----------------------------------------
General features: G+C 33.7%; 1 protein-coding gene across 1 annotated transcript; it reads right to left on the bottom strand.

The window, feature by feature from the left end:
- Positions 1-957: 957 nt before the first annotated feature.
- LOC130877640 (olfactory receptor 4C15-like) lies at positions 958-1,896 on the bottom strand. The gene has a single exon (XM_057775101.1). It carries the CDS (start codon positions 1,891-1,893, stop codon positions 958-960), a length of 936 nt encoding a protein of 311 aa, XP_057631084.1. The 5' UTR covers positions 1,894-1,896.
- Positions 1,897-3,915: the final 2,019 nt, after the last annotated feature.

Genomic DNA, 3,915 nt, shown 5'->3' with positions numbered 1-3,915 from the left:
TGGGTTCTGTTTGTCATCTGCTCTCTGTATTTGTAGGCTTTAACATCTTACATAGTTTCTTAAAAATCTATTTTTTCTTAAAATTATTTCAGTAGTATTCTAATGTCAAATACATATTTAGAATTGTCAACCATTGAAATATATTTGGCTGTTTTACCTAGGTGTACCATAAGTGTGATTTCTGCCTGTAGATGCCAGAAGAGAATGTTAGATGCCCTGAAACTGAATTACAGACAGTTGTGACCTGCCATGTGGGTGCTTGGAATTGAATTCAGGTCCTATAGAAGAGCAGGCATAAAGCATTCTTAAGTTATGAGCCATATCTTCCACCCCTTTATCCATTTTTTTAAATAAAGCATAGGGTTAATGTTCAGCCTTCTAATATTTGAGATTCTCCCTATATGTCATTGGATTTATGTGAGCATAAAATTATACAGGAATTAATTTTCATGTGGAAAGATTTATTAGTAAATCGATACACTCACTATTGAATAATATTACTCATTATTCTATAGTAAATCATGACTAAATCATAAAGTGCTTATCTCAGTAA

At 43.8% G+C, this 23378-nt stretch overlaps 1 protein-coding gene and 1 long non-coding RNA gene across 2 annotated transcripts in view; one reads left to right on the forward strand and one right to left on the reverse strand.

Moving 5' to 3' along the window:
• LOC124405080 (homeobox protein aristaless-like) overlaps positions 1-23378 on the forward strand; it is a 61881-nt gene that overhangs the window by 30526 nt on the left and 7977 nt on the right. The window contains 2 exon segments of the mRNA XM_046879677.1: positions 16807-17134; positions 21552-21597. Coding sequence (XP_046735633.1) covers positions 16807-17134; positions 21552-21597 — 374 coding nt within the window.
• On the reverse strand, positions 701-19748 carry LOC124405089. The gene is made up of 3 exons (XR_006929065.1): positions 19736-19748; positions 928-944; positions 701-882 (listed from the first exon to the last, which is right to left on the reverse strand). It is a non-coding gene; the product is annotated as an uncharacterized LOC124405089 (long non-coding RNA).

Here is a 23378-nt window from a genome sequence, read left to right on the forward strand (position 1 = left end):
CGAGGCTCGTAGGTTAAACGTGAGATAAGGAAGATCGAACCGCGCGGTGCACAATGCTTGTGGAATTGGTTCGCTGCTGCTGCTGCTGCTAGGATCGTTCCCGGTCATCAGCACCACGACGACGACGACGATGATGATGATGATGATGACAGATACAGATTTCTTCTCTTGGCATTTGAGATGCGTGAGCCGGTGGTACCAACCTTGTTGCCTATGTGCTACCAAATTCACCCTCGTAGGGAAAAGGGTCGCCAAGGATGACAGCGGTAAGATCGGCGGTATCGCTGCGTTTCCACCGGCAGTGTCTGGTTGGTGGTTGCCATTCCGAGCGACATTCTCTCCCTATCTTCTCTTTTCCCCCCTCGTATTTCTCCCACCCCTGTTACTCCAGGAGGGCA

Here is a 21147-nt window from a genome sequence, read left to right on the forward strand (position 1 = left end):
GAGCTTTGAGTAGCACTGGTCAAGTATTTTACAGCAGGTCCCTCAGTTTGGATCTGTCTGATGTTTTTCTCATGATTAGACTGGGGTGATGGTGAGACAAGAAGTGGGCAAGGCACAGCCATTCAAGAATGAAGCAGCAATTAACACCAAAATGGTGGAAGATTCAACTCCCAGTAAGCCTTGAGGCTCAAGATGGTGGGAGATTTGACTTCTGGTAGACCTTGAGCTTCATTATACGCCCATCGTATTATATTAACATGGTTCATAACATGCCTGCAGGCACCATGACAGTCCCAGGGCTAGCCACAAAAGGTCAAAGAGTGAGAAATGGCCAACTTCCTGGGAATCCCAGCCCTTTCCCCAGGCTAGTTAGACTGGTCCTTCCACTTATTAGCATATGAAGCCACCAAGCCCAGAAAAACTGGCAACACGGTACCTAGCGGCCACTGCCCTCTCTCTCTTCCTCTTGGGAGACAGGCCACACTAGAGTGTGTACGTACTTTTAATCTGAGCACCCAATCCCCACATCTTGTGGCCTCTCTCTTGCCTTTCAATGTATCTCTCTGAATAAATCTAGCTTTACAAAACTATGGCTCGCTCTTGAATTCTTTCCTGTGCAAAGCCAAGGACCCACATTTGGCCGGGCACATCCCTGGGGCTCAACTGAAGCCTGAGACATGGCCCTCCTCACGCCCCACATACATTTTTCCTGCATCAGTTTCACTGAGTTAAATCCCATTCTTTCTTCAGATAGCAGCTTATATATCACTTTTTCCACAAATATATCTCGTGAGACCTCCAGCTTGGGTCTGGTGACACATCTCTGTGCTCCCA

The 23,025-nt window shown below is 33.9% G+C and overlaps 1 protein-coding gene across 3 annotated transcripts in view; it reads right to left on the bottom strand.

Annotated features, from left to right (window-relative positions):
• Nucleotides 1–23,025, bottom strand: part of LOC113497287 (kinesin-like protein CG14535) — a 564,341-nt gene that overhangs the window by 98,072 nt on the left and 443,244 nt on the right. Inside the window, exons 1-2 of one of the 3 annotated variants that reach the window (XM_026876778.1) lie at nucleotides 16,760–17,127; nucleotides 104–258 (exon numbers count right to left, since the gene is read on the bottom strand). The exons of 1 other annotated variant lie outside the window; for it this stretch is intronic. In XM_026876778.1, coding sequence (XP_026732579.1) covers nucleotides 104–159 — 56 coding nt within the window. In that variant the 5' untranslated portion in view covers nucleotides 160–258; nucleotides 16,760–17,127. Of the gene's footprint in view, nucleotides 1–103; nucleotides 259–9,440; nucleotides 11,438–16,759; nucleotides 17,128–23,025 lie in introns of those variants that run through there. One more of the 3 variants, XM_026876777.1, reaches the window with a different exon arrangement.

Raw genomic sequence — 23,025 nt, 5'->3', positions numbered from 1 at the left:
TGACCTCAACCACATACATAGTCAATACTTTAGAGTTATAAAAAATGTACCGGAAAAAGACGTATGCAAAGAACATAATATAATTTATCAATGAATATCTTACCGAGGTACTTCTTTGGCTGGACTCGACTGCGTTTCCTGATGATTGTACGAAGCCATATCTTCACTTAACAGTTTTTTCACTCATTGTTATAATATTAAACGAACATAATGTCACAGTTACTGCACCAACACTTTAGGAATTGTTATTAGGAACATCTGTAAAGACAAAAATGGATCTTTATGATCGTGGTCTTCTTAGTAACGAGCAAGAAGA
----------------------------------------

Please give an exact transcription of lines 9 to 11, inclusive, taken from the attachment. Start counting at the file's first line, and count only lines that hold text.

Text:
Moving 5' to 3' along the window:
• LOC124405080 (homeobox protein aristaless-like) overlaps positions 1-23378 on the forward strand; it is a 61881-nt gene that overhangs the window by 30526 nt on the left and 7977 nt on the right. The window contains 2 exon segments of the mRNA XM_046879677.1: positions 16807-17134; positions 21552-21597. Coding sequence (XP_046735633.1) covers positions 16807-17134; positions 21552-21597 — 374 coding nt within the window.
• On the reverse strand, positions 701-19748 carry LOC124405089. The gene is made up of 3 exons (XR_006929065.1): positions 19736-19748; positions 928-944; positions 701-882 (listed from the first exon to the last, which is right to left on the reverse strand). It is a non-coding gene; the product is annotated as an uncharacterized LOC124405089 (long non-coding RNA).